The US military Africa Command (Africom) is seeking approval to carry out armed drone attacks in some parts of Kenya.
The move is part of its efforts in the ongoing fight against the Somalia-based Islamist terrorist group Al-Shabaab, according to The New York Times.
The US military has come up with draft rules to guide drone strikes in Kenya which need to be approved by the US Defense Secretary Mark T. Esper and then President Trump.
The push for authorization to use armed drone strikes is informed by the January 5th, 2020 Al-Shabaab attack on Camp Simba, a military base in Manda Bay, Lamu County which hosts both US and Kenyan troops.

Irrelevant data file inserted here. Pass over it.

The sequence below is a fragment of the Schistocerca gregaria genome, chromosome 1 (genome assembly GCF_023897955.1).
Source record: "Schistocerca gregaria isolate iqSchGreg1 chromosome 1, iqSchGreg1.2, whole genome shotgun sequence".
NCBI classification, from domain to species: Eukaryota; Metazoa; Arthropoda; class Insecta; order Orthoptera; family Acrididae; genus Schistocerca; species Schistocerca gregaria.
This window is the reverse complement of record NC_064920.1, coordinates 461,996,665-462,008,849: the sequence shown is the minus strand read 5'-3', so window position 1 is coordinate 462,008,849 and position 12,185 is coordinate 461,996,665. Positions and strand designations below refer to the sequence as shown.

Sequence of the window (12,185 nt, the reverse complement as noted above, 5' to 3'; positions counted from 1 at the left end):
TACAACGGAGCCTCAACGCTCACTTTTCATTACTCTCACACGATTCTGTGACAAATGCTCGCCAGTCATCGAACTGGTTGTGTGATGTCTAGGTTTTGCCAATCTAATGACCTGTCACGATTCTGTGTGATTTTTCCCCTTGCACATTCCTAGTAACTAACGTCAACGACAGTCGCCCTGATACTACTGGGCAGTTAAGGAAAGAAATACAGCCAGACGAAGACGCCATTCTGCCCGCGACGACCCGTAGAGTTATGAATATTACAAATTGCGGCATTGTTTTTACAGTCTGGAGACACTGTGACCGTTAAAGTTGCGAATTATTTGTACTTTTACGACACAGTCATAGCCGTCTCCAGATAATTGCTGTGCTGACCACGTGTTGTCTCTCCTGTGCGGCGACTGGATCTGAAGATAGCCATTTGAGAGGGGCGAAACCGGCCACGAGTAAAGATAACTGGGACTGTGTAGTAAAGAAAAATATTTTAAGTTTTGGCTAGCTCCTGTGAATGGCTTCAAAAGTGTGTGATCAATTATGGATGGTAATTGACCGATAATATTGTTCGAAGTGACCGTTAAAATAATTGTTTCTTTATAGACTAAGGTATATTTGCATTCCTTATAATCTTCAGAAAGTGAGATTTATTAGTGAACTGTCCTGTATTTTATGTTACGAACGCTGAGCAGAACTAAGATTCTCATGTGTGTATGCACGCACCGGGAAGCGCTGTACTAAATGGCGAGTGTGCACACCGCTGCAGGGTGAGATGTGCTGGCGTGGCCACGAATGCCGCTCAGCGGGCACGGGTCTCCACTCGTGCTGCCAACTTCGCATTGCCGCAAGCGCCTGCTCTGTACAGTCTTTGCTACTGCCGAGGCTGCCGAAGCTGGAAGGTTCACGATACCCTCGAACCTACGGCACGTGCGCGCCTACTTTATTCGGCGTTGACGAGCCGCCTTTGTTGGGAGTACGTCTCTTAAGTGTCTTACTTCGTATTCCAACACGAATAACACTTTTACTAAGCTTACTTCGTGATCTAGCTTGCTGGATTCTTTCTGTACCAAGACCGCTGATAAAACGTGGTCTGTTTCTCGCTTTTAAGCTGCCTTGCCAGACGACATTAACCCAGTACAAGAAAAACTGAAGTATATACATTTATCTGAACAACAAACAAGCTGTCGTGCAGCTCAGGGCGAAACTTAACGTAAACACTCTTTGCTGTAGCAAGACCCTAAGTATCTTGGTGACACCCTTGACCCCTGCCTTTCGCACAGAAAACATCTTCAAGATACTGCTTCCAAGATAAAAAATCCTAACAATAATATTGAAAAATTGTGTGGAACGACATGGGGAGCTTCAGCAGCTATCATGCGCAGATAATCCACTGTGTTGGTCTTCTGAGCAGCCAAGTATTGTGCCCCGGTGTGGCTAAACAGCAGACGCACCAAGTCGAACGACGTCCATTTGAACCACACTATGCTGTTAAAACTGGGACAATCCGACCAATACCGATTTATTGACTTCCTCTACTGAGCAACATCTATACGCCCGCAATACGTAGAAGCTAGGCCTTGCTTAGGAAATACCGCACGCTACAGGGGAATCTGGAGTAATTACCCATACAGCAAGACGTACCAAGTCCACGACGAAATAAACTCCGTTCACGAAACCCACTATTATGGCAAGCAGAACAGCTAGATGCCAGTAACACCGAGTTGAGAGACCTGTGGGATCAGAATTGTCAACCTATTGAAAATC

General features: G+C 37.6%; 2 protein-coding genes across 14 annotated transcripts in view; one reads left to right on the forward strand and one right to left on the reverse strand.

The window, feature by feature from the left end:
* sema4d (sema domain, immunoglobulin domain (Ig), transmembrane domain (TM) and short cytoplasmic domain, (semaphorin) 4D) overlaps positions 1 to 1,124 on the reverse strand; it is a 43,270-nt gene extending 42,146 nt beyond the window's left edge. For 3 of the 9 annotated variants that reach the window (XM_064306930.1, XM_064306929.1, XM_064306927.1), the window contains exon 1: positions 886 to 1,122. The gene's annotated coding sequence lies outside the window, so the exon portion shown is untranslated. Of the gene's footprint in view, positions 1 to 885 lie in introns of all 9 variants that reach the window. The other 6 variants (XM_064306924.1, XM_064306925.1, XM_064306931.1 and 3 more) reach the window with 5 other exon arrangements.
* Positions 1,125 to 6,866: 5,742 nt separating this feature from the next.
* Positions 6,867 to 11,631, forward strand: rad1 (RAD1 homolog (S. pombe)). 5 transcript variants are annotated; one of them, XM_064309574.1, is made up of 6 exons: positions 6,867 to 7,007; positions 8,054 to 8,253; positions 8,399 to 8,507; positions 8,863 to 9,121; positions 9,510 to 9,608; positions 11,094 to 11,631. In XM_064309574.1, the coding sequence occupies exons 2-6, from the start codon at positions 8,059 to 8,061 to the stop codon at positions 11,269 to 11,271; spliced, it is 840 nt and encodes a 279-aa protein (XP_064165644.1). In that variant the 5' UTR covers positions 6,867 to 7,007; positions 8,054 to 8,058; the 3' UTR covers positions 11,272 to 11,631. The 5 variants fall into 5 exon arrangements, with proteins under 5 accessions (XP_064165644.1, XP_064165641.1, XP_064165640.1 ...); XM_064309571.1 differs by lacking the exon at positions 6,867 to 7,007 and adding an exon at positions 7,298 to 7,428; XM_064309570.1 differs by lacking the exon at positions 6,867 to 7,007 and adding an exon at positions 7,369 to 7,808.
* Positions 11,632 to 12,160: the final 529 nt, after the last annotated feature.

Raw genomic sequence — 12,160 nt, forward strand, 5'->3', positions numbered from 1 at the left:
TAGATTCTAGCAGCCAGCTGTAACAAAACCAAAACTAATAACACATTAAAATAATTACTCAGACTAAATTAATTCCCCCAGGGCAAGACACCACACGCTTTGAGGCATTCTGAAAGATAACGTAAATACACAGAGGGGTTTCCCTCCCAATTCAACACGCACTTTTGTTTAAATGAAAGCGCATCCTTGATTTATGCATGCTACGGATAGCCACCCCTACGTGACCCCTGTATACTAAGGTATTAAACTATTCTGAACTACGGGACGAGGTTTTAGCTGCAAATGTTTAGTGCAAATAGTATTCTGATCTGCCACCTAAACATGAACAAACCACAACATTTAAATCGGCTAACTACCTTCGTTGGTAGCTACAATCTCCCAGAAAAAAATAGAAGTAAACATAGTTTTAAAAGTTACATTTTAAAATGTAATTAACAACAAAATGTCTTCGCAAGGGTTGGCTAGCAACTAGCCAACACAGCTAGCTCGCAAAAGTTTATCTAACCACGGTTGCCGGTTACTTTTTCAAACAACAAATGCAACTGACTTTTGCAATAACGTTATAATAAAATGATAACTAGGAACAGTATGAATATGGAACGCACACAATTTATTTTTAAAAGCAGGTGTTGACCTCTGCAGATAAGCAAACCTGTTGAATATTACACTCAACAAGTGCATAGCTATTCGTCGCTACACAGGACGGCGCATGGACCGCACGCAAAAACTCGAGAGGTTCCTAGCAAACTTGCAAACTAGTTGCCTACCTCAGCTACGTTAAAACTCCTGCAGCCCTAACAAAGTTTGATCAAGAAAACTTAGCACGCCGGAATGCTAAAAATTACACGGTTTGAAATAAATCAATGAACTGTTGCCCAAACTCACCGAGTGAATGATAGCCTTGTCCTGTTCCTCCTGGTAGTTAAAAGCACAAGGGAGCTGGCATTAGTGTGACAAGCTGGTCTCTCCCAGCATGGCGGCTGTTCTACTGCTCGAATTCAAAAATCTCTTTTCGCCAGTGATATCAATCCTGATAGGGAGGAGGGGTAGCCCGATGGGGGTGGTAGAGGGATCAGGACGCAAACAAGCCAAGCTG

Two US military contractors and a soldier were killed in the attack while property worth millions of dollars was destroyed.
US officials said Africom requested permission to conduct a drone strike while the attackers were still on Kenya territory but the insurgents had already retreated to Somalia.
This is when Africom realized they lacked rules to carry out drone strikes in Kenya, leading to the drafting of the guidelines to be used to counter future attacks by the militants.
Africom, which already has permission to carry out drone airstrikes in Somalia, will also seek Kenya’s authority to stage such attacks.
“Africom certainly recognizes the need to apply consistent international pressure on Al-Shabab and to monitor their activity, presence, and actively confront them in order to prevent their spread. This can take several forms,” Africom spokesman Col. Christopher P. Karns told The New York Times.
Lt. Col. Anton T. Semelroth, a Pentagon spokesman, said: “The U.S. military will defend U.S. personnel, citizens and homeland as necessary anywhere in the world.”